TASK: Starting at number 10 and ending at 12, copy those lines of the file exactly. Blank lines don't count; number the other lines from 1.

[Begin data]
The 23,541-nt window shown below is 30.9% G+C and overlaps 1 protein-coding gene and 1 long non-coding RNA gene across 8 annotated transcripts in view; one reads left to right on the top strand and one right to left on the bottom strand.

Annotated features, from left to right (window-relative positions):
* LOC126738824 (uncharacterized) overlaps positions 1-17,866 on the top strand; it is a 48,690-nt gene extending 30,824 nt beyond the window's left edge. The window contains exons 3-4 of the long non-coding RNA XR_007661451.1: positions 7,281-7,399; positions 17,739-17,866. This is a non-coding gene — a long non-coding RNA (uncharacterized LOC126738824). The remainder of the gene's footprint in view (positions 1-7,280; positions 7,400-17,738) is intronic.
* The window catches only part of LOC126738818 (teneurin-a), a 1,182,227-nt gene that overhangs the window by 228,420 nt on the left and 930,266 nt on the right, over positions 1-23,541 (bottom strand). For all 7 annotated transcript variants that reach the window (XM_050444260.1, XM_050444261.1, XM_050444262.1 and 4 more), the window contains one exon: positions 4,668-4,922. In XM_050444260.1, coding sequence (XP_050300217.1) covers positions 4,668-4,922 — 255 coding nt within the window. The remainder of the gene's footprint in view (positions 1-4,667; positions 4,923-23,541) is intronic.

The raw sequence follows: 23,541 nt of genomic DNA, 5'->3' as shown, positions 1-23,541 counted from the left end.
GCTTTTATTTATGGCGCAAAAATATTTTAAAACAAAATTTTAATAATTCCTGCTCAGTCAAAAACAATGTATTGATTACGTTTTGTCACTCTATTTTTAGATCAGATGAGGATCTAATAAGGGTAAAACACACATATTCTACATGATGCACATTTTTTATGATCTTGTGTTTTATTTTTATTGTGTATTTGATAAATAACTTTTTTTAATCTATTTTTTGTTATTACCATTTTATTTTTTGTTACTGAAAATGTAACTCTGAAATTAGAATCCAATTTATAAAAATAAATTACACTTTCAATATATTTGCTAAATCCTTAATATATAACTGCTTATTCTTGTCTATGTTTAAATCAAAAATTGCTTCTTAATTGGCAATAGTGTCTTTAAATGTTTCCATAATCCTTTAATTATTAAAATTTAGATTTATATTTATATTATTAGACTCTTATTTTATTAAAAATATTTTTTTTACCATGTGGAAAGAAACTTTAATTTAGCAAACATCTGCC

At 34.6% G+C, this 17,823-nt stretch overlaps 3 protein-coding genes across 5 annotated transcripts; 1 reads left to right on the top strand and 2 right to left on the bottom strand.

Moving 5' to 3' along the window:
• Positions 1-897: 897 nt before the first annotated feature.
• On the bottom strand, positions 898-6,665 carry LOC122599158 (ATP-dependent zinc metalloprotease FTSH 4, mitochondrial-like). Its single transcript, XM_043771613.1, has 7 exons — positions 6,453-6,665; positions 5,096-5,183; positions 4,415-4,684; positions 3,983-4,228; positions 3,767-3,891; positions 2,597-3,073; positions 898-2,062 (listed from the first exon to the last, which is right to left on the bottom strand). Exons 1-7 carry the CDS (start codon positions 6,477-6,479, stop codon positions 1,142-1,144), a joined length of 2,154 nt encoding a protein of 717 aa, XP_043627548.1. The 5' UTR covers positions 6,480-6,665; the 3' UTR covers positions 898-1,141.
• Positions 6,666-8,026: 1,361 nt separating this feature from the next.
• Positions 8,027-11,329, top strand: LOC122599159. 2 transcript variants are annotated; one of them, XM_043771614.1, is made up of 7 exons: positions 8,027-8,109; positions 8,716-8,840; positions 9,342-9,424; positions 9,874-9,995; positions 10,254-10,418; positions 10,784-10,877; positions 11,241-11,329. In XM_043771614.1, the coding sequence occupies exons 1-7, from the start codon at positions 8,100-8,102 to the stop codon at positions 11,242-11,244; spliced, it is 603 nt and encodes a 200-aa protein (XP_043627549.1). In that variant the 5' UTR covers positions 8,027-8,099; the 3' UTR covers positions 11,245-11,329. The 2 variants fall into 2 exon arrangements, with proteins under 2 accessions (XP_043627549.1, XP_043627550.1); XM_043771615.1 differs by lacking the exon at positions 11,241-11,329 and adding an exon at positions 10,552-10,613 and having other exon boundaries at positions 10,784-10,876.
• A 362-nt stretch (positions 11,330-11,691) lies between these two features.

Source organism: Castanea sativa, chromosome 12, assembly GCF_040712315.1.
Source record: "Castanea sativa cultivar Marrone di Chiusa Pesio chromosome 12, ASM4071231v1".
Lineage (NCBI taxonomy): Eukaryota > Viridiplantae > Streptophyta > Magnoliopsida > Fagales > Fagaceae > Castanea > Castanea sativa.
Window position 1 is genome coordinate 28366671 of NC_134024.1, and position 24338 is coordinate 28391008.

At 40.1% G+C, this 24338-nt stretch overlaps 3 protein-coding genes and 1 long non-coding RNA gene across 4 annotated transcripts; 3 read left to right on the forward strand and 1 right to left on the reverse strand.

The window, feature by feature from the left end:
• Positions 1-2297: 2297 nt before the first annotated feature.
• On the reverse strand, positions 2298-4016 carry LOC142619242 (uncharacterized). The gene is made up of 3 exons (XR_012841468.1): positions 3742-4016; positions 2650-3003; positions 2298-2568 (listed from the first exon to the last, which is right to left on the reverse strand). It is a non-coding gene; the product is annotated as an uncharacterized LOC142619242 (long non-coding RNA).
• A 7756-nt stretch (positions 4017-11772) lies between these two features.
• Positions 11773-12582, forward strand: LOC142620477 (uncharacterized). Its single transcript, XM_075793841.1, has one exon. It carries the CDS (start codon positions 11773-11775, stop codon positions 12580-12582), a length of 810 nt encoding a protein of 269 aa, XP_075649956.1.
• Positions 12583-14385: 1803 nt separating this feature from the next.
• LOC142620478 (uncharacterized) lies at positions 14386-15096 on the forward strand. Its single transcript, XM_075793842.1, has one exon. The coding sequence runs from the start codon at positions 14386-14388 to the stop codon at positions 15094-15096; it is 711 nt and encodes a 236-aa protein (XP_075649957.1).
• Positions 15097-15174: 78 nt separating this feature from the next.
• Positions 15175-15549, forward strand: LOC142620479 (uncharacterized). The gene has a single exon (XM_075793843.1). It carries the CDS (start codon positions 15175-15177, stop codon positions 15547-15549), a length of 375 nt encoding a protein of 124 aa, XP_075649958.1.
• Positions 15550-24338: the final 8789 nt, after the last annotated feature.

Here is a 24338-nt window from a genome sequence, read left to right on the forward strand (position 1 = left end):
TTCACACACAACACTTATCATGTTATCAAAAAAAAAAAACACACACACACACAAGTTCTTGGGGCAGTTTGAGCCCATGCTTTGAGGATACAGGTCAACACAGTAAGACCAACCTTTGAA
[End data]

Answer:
• On the bottom strand, positions 898-6,665 carry LOC122599158 (ATP-dependent zinc metalloprotease FTSH 4, mitochondrial-like). Its single transcript, XM_043771613.1, has 7 exons — positions 6,453-6,665; positions 5,096-5,183; positions 4,415-4,684; positions 3,983-4,228; positions 3,767-3,891; positions 2,597-3,073; positions 898-2,062 (listed from the first exon to the last, which is right to left on the bottom strand). Exons 1-7 carry the CDS (start codon positions 6,477-6,479, stop codon positions 1,142-1,144), a joined length of 2,154 nt encoding a protein of 717 aa, XP_043627548.1. The 5' UTR covers positions 6,480-6,665; the 3' UTR covers positions 898-1,141.
• Positions 6,666-8,026: 1,361 nt separating this feature from the next.
• Positions 8,027-11,329, top strand: LOC122599159. 2 transcript variants are annotated; one of them, XM_043771614.1, is made up of 7 exons: positions 8,027-8,109; positions 8,716-8,840; positions 9,342-9,424; positions 9,874-9,995; positions 10,254-10,418; positions 10,784-10,877; positions 11,241-11,329. In XM_043771614.1, the coding sequence occupies exons 1-7, from the start codon at positions 8,100-8,102 to the stop codon at positions 11,242-11,244; spliced, it is 603 nt and encodes a 200-aa protein (XP_043627549.1). In that variant the 5' UTR covers positions 8,027-8,099; the 3' UTR covers positions 11,245-11,329. The 2 variants fall into 2 exon arrangements, with proteins under 2 accessions (XP_043627549.1, XP_043627550.1); XM_043771615.1 differs by lacking the exon at positions 11,241-11,329 and adding an exon at positions 10,552-10,613 and having other exon boundaries at positions 10,784-10,876.